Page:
Identifying signaling differences between GPCR-induced growth factor receptor transactivation and direct ligand activation
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Growth factor receptors have significant effects on various normal function of body such as cell proliferation, differentiation and apoptosis. They are also involved in neuronal function and dysfunction, cardiovascular diseases, and malignancies. Recently, multiple G protein-coupled receptors (GPCRs) have been shown to transactivate receptor tyrosine kinases (RTKs). Since both classes of receptors have complicated downstream cascades individually, understanding the signaling differences between GPCR-induced growth factor receptor transactivation and direct ligand activation is an important challenge. To clarifying this phenomenon we investigated the phosphorylation profile and downstream effectors of ligand-activated vs. transactivated PDGFβ receptors. Dopamine receptors (one of the receptors of the GPCRs family) were used to compare the PDGFβ receptor phosphorylation and activity during direct activation and transactivation. Dose-response and time-course data between these two stimuli were evaluated. Furthermore, the phosphorylation site profiles and the intracellular signaling pathways of PDGFβ receptor after direct activation and transactivation were examined. In addition, possible synergic effects between transactivation and direct activation were explored. The results of this project showed that the phosphorylation profile and downstream effectors of ligand activated receptors versus transactivated receptors are different. Our data indicated that transactivation-induced pathways are more involved in survival and proliferation effects compared to ligand activation. This research answered basic questions about transactivation phenomena and proposes that these transactivation pathways could be exploited as a therapeutic approach for neurodegenerative diseases.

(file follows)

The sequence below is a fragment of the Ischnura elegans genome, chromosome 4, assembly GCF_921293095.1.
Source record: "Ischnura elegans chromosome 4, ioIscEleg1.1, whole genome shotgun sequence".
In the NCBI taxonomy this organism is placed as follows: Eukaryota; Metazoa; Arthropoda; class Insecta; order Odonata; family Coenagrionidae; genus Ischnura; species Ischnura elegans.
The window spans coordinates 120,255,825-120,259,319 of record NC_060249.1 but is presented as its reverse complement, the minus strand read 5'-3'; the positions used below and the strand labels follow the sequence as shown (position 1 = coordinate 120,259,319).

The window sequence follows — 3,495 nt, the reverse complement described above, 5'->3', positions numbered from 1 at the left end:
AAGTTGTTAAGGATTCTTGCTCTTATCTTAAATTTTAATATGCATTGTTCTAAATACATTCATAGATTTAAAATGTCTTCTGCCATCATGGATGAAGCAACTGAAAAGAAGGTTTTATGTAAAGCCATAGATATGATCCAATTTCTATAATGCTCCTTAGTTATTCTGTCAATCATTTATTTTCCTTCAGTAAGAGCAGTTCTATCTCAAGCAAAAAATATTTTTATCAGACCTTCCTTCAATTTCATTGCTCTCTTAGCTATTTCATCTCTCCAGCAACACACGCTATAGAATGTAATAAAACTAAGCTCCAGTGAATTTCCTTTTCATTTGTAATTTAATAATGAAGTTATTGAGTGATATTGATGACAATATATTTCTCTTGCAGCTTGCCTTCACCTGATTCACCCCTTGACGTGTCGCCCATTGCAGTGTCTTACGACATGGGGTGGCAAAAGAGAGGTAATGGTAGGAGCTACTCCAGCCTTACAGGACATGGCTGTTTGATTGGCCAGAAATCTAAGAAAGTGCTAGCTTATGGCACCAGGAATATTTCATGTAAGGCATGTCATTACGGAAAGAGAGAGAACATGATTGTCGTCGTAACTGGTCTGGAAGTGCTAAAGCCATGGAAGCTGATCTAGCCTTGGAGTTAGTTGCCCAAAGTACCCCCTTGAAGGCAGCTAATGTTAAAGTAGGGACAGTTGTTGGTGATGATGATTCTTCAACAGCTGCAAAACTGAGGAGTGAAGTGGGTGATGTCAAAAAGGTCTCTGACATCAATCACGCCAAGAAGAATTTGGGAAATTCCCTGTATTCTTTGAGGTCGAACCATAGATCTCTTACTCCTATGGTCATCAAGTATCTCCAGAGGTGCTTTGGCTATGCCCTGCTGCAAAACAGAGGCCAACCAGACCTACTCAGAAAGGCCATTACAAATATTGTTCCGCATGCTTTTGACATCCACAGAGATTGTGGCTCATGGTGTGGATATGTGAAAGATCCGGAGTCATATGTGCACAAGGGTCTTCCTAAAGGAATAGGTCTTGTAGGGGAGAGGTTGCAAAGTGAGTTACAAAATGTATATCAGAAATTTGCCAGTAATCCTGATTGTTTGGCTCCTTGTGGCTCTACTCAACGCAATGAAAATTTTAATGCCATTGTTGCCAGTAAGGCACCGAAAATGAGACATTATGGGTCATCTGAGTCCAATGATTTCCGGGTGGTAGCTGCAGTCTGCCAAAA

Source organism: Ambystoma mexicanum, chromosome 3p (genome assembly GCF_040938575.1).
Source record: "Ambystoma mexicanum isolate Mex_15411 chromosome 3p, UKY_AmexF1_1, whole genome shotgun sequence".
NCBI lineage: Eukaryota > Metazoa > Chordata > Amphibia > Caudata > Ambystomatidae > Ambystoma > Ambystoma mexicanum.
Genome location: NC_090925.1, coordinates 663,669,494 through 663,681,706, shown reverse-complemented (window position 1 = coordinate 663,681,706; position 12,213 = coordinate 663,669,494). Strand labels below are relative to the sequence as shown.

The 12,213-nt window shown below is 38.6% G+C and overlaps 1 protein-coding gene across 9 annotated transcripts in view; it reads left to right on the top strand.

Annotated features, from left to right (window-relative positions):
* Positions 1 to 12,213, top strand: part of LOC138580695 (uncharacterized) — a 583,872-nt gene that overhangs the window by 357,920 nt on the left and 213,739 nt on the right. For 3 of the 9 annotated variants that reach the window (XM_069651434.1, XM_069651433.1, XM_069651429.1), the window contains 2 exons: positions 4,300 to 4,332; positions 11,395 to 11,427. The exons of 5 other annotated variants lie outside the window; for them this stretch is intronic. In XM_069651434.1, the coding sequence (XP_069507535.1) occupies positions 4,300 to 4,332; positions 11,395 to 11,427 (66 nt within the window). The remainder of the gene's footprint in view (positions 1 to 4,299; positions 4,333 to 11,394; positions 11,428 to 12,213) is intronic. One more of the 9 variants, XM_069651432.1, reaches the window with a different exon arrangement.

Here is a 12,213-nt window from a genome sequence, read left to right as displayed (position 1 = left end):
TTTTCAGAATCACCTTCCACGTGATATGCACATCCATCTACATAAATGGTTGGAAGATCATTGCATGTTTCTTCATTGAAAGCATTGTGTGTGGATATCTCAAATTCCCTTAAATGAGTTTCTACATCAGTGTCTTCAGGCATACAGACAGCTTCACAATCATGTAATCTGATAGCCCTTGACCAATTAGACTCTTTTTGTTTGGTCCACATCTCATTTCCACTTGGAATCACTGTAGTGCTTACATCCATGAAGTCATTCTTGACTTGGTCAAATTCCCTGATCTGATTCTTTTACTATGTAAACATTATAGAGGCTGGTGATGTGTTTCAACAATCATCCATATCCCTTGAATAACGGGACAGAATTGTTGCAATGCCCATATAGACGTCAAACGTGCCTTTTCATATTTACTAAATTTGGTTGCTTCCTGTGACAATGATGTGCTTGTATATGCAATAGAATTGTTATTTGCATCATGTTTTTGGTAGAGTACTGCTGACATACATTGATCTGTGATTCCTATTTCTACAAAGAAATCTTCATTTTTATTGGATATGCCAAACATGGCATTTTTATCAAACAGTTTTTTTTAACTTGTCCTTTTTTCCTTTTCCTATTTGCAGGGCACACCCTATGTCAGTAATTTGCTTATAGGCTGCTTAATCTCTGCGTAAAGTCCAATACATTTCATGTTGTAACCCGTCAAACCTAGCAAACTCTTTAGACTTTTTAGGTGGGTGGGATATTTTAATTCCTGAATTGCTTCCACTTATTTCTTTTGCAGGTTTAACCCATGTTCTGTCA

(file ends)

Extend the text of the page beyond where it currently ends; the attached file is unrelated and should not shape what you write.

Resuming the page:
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Azita Kouchmeshky (2014). Identifying signaling differences between GPCR-induced growth factor receptor transactivation and direct ligand activation. UWSpace. http://hdl.handle.net/10012/8307
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